DLC Issues Final V5 Performance Standards for Commercial LED Lighting

Released in two parts – V5.0 and V5.1, new technical requirements embody a phased approach to incorporating quality of light metrics into high-performing, energy efficient lighting.

Released today is the final version of new performance standards for high-performing solid-state commercial lighting, continuing a decade-long push to maximize efficacy and energy efficiency, while moving to capture and promote advances in quality of light. Implemented in a two-phased approach, the new policy aims to improve characteristics of light emitting diode (LED) products such as color performance, glare, light distribution, and controllability to maximize energy savings and user satisfaction.

“These new requirements ensure that we’re in step with advances in lighting technology, driving solutions for people and the environment by optimizing the benefits of quality of light and controls,” said Christina Halfpenny, Executive Director and CEO of the DLC, which provides tools and resources on energy efficient lighting for energy efficiency organizations and other stakeholders across North America. “Our phased approach incorporates the useful feedback we received from an array of stakeholders – ensuring that movement of the market in this important new direction is both expeditious and realistic.”

Based on lighting science and stakeholder input, the DLC’s V5.0 and V5.1 Solid-State Lighting (SSL) Technical Requirements put significant emphasis on the quality of commercial LED lighting – aspects of light that improve user satisfaction and comfort. The DLC released the policy on a conceptual level last year and followed up with a second draft on September 30, 2019. After considering over 1,000 stakeholder comments and meeting with DLC members, the DLC determined it was appropriate to release the policy versions at the same time, but with different effective dates.

Version 5.0 of the SSL Technical Requirements, the first of the two revisions announced today, aims to increase the efficacy requirements for listed products with the pace of technology, without compromising the quality of light. This follows past practice, as the DLC has boosted efficiency standards three times since publication of its initial QPL in 2009 – increasing required efficiency by 20 to 30 percent (depending on product type) in 2013, introducing a “Premium” designation worthy of higher utility incentives in 2015, and upping the efficiency ante again by 30 to 40 percent in 2016.

V5.0 also includes new dimming requirements for most indoor luminaires and retrofit kits, as well as for reporting on integrated controls for DLC Premium products – a change designed to increase energy savings by providing a gateway to controls utilization and improved user satisfaction.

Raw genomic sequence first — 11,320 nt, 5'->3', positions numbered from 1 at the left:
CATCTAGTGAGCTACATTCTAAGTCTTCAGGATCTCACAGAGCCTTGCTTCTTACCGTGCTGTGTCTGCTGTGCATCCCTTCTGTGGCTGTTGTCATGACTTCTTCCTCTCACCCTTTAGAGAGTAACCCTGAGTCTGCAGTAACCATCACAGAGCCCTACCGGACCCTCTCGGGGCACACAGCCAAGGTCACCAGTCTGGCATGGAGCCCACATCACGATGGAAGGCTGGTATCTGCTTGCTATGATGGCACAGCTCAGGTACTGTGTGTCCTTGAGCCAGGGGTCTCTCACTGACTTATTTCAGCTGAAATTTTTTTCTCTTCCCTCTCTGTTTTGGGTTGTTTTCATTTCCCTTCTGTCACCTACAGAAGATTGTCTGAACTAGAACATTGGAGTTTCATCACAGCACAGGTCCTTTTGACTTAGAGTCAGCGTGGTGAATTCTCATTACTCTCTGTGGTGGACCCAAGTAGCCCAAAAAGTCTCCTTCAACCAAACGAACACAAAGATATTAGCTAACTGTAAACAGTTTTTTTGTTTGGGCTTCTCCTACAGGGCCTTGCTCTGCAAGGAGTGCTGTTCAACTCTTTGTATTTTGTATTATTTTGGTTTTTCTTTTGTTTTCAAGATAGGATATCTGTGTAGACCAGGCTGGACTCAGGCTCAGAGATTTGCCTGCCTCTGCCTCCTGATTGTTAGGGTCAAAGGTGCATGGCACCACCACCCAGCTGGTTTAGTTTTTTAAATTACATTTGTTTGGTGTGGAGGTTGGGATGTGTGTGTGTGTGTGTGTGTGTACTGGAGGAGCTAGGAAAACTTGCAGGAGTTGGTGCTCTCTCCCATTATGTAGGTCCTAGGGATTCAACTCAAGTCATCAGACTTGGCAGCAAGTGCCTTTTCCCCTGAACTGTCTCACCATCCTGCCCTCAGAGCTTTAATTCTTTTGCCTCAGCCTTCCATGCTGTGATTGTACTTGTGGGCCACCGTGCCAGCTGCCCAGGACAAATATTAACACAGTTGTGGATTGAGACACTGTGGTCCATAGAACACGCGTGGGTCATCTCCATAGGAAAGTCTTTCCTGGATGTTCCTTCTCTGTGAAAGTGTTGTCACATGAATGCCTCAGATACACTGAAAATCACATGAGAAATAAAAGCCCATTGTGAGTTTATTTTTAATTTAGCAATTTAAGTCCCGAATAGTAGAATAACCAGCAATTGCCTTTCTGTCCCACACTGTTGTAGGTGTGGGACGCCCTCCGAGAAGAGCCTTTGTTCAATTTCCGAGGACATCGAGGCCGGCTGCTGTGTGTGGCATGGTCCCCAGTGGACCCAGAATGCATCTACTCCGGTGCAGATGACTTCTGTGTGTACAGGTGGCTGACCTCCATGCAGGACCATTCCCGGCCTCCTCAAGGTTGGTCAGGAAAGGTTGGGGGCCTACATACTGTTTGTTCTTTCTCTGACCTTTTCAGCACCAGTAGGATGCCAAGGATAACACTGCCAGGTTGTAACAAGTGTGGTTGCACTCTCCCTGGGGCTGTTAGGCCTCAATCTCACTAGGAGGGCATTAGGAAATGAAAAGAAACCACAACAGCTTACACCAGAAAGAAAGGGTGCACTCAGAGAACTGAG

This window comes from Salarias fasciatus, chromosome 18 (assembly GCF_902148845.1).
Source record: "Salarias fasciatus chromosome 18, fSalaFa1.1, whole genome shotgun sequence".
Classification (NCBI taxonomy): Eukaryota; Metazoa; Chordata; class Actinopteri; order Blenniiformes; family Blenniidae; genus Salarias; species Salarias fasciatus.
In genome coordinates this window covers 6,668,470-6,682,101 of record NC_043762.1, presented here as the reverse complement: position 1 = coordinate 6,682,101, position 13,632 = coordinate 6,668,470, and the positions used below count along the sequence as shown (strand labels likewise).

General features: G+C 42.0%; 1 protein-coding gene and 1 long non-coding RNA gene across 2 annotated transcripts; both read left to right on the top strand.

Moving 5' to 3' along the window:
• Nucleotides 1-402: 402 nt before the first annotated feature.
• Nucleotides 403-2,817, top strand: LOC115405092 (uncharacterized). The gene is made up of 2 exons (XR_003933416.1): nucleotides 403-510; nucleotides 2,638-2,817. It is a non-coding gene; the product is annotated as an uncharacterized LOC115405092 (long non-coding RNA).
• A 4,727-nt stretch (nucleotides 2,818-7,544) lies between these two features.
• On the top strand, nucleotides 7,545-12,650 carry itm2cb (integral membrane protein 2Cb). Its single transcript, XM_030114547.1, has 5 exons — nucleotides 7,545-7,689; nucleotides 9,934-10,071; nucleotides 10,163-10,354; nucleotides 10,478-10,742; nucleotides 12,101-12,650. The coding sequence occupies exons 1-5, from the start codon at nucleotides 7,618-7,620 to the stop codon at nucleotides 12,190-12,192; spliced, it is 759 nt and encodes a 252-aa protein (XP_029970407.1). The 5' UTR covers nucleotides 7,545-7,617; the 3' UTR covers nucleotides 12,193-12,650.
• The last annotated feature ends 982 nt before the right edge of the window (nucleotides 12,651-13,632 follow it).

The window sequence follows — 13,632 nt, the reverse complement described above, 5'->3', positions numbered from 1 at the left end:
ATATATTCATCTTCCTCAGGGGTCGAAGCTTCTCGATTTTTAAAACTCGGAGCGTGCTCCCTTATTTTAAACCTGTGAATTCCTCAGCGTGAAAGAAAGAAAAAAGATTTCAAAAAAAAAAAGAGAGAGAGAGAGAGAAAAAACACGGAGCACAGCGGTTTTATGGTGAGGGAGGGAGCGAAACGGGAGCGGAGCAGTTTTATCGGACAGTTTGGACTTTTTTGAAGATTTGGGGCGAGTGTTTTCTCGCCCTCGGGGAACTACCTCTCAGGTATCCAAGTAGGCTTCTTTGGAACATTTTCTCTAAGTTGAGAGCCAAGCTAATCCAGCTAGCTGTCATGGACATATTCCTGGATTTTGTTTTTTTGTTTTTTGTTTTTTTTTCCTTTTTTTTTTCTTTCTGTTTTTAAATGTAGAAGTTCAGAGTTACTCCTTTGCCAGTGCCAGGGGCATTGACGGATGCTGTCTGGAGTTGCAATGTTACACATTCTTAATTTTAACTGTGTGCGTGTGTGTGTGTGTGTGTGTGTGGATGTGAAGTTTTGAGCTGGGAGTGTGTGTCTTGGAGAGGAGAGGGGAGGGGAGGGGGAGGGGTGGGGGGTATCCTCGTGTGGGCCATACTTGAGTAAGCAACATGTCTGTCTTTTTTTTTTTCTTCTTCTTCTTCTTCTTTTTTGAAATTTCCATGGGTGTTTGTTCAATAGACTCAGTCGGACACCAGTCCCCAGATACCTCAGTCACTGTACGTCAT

The DLC will begin accepting manufacturers’ QPL applications under the V5.0 requirements on February 18, 2020. Products that do not meet the V5.0 requirements will remain on the QPL until the end of the transition period on December 31, 2020, after which they will be delisted. (See the V5.0 & V5.1 Manufacturer and Industry Guidance for detailed information.)    

QPL applications under V5.1 of the SSL Technical Requirements will be accepted beginning July 1, 2020. This second phase of revisions will include all of the policy’s quality of light objectives. V5.1 establishes requirements and reporting standards for quality of light characteristics such as color performance, glare, and light distribution, as well as dimming requirements and reporting on integrated controls and control communication protocol for all DLC-listed products, including indoor lamps and exterior luminaires. Products that do not meet the V5.1 requirements will remain on the QPL until December 31, 2021, after which they will be delisted.

The DLC’s V5 requirements come amid recent technology advances and market shifts. As the LED market has matured over the past decade, a drive to reduce production costs in the face of mounting competition has tended to sideline the importance of product quality aspects such as glare control and color quality. The DLC’s new policy recognizes the end-user value of these quality of light aspects by supporting development and deployment of efficient lighting that also provides an array of non-energy benefits, including improving comfort and mood.  

The new specification also points the LED market in a more controls-friendly direction. Since LEDs installed now may run for a decade or more, strengthening controllability requirements (such as dimming and integrated controls for daylight and occupancy) at the time of installation locks in potential energy and cost savings for years to come.

Along with the policy, the DLC today released Manufacturer and Industry Guidance for product submission and compliance with the new requirements, now posted on its website. The DLC will also provide program guidance materials for energy efficiency programs, with explanations of new metrics, benefits to customers, and timelines for transitioning to the new requirements.

Those wishing to learn more can register for a webinar hosted by the DLC on February 20.


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